“We have not licensed this song to the Air Force Reserve and we plan to take strong action to stop the ad containing this music.”

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Credit: Columbia

MGMT's sophomore set 'Congratulations' due for April 13 release

Duo says inspirations included Lady GaGa and surfing

Following its nomination for best new artist, MGMT returns with new album, “Congratulations” on April 13.
The set follows MGMT’s Columbia Records debut, “Oracular Spectacular,” which included the Grammy-nominated hit “Kids.”

While not labeled as a dreaded, pretentious “concept” album, “Congratulations” is, according to a release, “nine individual musical tours de force sequenced to flow with sonic and thematic coherence.” Among the track names are “Brian Eno,” I Found a Whistle” and “Lady DaDa’s Nightmare.”Guess who’s the inspiration for “Lady DaDa?” That’s right… rhymes with Lady Gaga. The Brooklyn-based duo’s Andrew Vanwyngarden told Spin.com that the band was influenced by LG, as well as his new love of surfing. Maybe a duet with Pearl Jam or Jack Johnson is forthcoming.

"It's definitely going to shock people," Vanwyngarden told spin.com of the album. "We dropped any sort of irony that was on the first record, and 'Congratulations' feels true to who we really are."

MGMT produced the album with Sonic Boom (known to his mom as Pete Kember) in New York and Malibu. Guests include Royal Trux’ Jennifer Herrema.

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<p>Mastodon is among the headliners for Rock the Range</p>

Mastodon is among the headliners for Rock the Range

Rob Zombie, Slash, Mastodon, Limp Bizkit headline Rock on the Range

Midwest's fourth annual fest rocks Columbus June 22-23

For those about to rock, Rock on the Range salutes you. While it may not be as hip as Coachella or as hippie as Bonnaroo, the Columbus, Ohio festival is rocking the good people of the Midwest with its May 22-23 festival.

Headlining the fourth annual event at the Crew Stadium are Rob Zombie, Limp Bizkit, Mastodon, Godsmack, Three Days Grace, Rise Against, Slash and 30 other acts.

Tickets for the two-day fest start at $99.50. Like many other festivals, Rock on the Range offers a layaway plan. Pre-sale begins Feb. 16.

The Rock on the Range line up as of today is: Godsmack, Rob Zombie, Limp Bizkit, Three Days Grace, Slash, Seether, Rise Against, Deftones, Papa Roach, Theory Of A Deadman, Mastodon, Killswitch Engage, Coheed & Cambria, Bullet for My Valentine, Puddle Of Mudd, Five Finger Death Punch, Apocalyptica, Drowning Pool, Halestorm, Sevendust, Skillet, Mushroomhead, Helmet, Airbourne, Anberlin, Cold, Nonpoint, 2Cents, Adelitas Way, Shaman's Harvest, Year Long Disaster, Like A Storm, Taddy Porter, Janus, and Noise Auction.

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<p>David Cook</p>

David Cook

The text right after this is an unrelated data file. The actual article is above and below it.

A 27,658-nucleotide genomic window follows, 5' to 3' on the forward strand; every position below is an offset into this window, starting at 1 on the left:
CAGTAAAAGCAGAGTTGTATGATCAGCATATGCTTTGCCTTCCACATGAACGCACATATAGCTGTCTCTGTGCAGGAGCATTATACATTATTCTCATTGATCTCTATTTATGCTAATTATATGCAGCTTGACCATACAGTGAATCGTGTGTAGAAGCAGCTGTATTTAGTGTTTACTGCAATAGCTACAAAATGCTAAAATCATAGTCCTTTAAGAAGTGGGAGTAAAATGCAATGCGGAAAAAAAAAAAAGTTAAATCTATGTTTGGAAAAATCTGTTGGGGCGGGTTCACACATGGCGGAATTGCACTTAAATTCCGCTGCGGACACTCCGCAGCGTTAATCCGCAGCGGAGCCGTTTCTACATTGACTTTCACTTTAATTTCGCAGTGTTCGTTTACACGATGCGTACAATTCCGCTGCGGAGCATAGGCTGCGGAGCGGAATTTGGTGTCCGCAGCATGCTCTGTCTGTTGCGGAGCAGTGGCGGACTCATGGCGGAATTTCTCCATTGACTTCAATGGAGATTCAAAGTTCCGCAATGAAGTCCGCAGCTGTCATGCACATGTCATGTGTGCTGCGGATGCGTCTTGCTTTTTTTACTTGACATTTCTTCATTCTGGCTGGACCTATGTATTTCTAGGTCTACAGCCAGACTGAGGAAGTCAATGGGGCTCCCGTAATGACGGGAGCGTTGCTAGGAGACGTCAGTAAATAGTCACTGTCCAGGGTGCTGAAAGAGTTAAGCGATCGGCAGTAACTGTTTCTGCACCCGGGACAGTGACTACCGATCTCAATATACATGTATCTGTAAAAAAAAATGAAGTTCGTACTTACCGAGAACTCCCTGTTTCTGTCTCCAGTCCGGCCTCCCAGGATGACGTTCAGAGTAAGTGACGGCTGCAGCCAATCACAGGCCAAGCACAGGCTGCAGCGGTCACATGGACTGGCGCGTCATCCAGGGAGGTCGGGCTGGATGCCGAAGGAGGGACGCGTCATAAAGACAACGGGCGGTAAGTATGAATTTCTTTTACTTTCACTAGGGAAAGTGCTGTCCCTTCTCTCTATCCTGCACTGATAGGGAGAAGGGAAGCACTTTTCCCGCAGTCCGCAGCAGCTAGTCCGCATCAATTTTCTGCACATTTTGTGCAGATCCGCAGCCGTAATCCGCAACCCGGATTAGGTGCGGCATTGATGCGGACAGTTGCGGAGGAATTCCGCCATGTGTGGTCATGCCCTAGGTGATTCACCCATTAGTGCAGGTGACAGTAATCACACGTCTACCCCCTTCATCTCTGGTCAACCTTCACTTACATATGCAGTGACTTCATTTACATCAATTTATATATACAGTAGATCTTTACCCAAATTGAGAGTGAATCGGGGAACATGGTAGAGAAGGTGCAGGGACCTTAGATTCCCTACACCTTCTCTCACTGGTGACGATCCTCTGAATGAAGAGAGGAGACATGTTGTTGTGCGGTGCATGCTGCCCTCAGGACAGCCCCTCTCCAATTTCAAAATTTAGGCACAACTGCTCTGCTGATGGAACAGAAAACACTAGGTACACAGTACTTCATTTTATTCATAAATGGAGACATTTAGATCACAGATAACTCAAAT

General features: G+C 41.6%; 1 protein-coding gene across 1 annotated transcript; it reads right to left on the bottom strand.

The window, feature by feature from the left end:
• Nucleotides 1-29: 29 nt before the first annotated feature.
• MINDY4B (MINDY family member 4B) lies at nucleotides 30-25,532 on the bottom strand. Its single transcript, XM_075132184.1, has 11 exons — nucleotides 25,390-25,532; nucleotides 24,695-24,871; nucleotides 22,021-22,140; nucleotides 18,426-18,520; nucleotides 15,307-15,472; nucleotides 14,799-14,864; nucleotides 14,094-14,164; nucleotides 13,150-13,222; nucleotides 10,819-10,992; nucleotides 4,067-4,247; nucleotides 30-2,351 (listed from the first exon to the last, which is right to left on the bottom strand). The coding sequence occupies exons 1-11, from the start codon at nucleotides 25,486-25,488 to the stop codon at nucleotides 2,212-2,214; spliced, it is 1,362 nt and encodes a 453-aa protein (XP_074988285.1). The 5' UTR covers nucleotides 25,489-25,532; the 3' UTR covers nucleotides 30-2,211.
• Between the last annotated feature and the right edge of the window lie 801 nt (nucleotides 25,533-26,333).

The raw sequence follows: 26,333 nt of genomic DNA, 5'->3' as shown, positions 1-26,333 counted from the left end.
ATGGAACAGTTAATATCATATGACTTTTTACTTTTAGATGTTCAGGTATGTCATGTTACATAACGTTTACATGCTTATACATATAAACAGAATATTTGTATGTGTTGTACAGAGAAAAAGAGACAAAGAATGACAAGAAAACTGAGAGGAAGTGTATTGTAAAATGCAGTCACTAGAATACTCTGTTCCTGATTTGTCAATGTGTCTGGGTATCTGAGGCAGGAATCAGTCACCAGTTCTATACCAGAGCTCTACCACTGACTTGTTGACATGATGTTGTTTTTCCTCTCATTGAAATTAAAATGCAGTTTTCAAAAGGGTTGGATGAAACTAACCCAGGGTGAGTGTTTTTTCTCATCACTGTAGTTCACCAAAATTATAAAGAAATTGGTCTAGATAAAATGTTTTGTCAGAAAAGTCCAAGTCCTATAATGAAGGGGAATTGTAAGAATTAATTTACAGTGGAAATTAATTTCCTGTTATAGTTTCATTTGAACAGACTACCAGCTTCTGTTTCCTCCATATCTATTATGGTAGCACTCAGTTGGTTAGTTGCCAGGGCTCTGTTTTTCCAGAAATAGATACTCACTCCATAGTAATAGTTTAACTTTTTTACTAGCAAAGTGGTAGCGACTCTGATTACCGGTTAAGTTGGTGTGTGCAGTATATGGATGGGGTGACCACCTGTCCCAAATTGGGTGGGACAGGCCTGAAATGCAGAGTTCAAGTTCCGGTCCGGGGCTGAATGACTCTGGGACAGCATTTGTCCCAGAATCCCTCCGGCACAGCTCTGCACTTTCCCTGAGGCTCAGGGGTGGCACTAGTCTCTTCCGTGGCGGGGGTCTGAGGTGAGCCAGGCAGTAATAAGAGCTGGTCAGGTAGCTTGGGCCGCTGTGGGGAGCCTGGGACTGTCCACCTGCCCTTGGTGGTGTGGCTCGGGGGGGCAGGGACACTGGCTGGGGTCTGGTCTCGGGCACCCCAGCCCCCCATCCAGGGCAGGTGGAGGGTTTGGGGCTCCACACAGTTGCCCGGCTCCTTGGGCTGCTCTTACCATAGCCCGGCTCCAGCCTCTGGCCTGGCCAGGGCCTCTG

David Cook spills the beans on his second post-'American Idol' set

What does he share with Imogen Heap?

David Cook has some pretty different plans for his next album, by his own admission. “I’ve got lofty ideas, man,” he says. “So it’s just a matter of implementing them.

The “American Idol” season 7 champ wants to break the tight, guitar-oriented mold had adhered to on his self-titled major label debut. Among the ideas he’s tossing around are recording an a cappella song in the vein of Imogen Heap, and relying more on piano than the six string, he tells Entertainment Weekly’s Popwatch.

Unlike his self-titled, platinum-plus 2008 set, which he worked on while on the road, he's separating the touring and recording process this time around and let himself be in the moment. “With this being the first big tour that I’d ever been on,” he says. “I really wanted to take the time to appreciate it and get out and experience things. What was great was it allowed me to stockpile ideas.”

Among the songwriters he’s working with are ex-Evanscence member David Hodges and producer Brian Howes, both of whom have written with other “Idols,” including Kelly Clarkson and Daughtry. Howes wrote “Light On,” the megahit from Cook’s debut album, with Soundgarden’s Chris Cornell. He hopes to work with Max Martin and Ryan Tedder.

In addition to a possible all-vocal track, Cook says he’d like to have the second post-"Idol" set focus more on piano. The last album had a guitar-based “wall of sound,” he says, adding he’d like to “use guitar less as the basis of a song and have it [be] just another instrument” for the new set.

He's hoping for a mid-2010 release date.

Cook admits that unlike some of his fellow “Idols,” he was slow to warm to Twitter, but now he enjoys it as a communication tool. “I love it now because it’s a direct way to put something out there with my fans,” he says. “I just try not to get too mundane about it.”